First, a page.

The Leprechaun Legend Lives On  尋找拉布列康

by Bruce E. Bagnell




If you’re in the United States on March 17, you may notice an unexpectedlylarge number of Americans are wearing at least one article of clothing that is green. These people are celebrating St. Patrick’s Day, the day of the patron saint of Ireland. In the US, Irish-Americans make up one of the country’s largest ancestry groups. In fact, the number of people that claim Irish heritage in the US is far greater than the population of Ireland!


  With more than 35 million US citizens claiming Irish ancestry, it should not be astonishing that the Irish have had a great influence on US culture. Besides St. Patrick’s Day, another charming piece of Gaelic culture that was brought to America is the myth of the leprechaun. Living in forests, caves, and even people’s gardens, leprechauns are said to be meter-tall, bearded men who have a penchant for wearing leather shoes, trousers, a long-sleeved shirt, and an overcoat, all topped with a wide-brimmed hat, often with a buckle centered on the front. They are somewhat mischievous and like to play tricks on people. As legend goes, if a human should catch a leprechaun, the little man will grantthree wishes to gain his freedom.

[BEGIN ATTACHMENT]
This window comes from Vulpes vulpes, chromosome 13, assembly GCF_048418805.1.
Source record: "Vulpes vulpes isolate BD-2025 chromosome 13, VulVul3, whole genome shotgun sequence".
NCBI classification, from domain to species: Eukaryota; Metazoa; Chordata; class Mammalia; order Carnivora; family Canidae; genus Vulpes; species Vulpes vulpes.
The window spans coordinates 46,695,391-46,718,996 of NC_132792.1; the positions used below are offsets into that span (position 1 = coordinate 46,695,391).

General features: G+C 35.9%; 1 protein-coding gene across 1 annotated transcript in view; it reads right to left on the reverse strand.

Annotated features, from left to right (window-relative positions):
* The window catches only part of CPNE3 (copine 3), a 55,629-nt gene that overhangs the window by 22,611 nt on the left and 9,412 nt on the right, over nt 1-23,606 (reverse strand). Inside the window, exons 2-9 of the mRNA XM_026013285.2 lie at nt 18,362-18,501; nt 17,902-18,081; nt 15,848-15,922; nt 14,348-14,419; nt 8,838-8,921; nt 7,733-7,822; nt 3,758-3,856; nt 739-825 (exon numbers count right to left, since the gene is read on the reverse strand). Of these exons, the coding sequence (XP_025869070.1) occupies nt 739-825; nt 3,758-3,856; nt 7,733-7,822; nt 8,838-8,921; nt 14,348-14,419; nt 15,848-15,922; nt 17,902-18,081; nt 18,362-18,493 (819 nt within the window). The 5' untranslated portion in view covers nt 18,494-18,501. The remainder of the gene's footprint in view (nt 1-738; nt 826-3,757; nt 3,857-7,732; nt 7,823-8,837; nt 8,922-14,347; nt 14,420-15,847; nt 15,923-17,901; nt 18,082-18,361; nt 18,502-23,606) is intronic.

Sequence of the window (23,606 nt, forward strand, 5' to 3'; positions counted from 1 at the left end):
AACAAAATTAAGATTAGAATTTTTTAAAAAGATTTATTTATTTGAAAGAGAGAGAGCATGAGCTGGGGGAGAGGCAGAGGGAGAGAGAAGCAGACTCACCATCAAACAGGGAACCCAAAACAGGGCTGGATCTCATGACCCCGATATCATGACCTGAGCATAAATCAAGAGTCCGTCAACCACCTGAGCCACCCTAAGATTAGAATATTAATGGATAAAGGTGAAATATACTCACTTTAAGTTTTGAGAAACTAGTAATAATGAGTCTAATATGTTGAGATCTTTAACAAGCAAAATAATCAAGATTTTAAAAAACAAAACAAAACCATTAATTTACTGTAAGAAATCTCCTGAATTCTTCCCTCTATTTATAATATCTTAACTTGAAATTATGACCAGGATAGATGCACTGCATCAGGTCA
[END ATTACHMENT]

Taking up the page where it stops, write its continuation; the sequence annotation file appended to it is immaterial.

In some families, schools, and communities, parents and teachers help children build leprechaun traps. These are set up on the eve of St. Patrick’s Day, much like when children leave milk and cookies out for Santa Claus on Christmas Eve. Since leprechauns fancy gold, gold-colored objects are placed in the traps to lure the little fellows in. The next day, children will miraculously find evidence, like chocolates and sweets, left behind by a curious leprechaun who visited but managed to escape.


  Leprechauns are even featured as mascots for the University of Notre Dame and the Boston Celtics basketball team. It seems that adults also enjoy the legendary little leprechaun.




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